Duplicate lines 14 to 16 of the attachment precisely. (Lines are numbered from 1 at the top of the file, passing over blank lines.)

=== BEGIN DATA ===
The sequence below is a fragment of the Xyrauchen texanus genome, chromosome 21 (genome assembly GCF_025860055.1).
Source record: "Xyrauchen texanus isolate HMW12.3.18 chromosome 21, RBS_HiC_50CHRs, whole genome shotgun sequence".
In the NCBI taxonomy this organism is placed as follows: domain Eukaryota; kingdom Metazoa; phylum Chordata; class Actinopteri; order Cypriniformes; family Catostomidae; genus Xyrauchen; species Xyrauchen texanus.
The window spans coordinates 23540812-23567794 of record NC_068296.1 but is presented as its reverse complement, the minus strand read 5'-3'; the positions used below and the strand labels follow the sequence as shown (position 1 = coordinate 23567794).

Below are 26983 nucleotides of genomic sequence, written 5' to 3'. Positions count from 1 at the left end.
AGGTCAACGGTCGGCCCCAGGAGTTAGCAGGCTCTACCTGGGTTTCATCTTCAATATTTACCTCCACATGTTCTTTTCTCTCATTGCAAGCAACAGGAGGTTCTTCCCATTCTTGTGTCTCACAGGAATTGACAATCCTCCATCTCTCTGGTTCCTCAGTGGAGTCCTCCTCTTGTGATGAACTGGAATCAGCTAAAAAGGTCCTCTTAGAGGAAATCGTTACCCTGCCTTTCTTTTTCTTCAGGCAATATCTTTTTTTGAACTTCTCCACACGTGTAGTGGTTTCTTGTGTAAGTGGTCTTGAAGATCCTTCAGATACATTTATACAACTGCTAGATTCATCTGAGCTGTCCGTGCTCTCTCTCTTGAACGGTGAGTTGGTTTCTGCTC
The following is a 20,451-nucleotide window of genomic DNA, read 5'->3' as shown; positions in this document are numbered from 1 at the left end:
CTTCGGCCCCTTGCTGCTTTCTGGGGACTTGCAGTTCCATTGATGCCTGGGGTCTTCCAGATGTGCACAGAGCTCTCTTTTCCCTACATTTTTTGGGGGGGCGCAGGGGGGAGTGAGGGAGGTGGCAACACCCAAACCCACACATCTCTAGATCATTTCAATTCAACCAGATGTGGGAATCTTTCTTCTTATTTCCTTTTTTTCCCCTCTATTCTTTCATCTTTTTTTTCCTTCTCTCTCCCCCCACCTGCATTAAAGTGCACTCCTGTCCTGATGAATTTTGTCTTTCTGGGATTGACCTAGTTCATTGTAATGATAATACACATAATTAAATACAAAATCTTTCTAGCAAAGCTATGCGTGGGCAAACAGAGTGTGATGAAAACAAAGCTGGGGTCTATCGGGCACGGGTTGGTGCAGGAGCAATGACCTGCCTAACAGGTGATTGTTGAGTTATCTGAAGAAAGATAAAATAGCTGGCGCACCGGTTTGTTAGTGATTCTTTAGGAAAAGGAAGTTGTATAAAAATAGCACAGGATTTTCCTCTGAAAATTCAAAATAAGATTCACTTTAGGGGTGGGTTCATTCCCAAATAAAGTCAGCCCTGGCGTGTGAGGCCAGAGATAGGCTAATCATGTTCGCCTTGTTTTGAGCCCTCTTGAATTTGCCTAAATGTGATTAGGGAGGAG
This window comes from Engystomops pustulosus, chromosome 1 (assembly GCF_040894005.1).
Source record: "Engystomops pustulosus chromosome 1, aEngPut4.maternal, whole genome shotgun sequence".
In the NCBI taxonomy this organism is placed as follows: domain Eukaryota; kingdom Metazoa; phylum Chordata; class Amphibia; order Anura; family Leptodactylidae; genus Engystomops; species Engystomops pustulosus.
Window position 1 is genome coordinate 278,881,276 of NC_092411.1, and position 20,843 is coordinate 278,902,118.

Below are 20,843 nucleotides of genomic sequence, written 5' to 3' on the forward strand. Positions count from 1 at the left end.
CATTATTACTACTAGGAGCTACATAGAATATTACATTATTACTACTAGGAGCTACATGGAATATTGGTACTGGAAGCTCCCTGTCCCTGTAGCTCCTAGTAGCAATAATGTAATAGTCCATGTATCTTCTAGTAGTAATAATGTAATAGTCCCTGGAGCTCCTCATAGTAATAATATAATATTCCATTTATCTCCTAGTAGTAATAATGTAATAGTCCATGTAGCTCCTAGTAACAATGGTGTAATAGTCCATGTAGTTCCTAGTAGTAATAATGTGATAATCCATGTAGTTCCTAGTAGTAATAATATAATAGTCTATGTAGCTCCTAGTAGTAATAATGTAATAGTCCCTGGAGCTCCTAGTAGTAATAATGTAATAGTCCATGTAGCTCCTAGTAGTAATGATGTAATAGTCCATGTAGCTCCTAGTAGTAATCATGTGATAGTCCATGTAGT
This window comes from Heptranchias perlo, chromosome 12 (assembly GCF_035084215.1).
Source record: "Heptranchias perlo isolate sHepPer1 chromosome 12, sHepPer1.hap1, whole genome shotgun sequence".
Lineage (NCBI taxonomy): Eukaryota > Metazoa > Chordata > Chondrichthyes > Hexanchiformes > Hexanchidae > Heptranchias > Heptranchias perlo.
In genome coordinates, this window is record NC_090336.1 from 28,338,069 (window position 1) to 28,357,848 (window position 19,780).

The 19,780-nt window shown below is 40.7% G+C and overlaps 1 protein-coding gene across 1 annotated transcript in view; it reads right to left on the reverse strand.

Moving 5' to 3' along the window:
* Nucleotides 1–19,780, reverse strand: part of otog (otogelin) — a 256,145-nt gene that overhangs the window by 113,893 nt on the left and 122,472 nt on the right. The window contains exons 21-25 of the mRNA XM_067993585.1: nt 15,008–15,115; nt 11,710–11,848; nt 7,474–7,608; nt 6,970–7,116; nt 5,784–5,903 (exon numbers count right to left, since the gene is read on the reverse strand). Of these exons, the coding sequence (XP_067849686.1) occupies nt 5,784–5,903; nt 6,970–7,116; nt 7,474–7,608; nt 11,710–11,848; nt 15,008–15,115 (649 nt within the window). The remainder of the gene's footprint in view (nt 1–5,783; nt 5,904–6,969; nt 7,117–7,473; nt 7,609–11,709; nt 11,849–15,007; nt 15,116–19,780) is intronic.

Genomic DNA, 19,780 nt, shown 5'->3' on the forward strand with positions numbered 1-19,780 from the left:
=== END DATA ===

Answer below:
CATTATTACTACTAGGAGCTACATAGAATATTACATTATTACTACTAGGAGCTACATGGAATATTGGTACTGGAAGCTCCCTGTCCCTGTAGCTCCTAGTAGCAATAATGTAATAGTCCATGTATCTTCTAGTAGTAATAATGTAATAGTCCCTGGAGCTCCTCATAGTAATAATATAATATTCCATTTATCTCCTAGTAGTAATAATGTAATAGTCCATGTAGCTCCTAGTAACAATGGTGTAATAGTCCATGTAGTTCCTAGTAGTAATAATGTGATAATCCATGTAGTTCCTAGTAGTAATAATATAATAGTCTATGTAGCTCCTAGTAGTAATAATGTAATAGTCCCTGGAGCTCCTAGTAGTAATAATGTAATAGTCCATGTAGCTCCTAGTAGTAATGATGTAATAGTCCATGTAGCTCCTAGTAGTAATCATGTGATAGTCCATGTAGT
This window comes from Heptranchias perlo, chromosome 12 (assembly GCF_035084215.1).
Source record: "Heptranchias perlo isolate sHepPer1 chromosome 12, sHepPer1.hap1, whole genome shotgun sequence".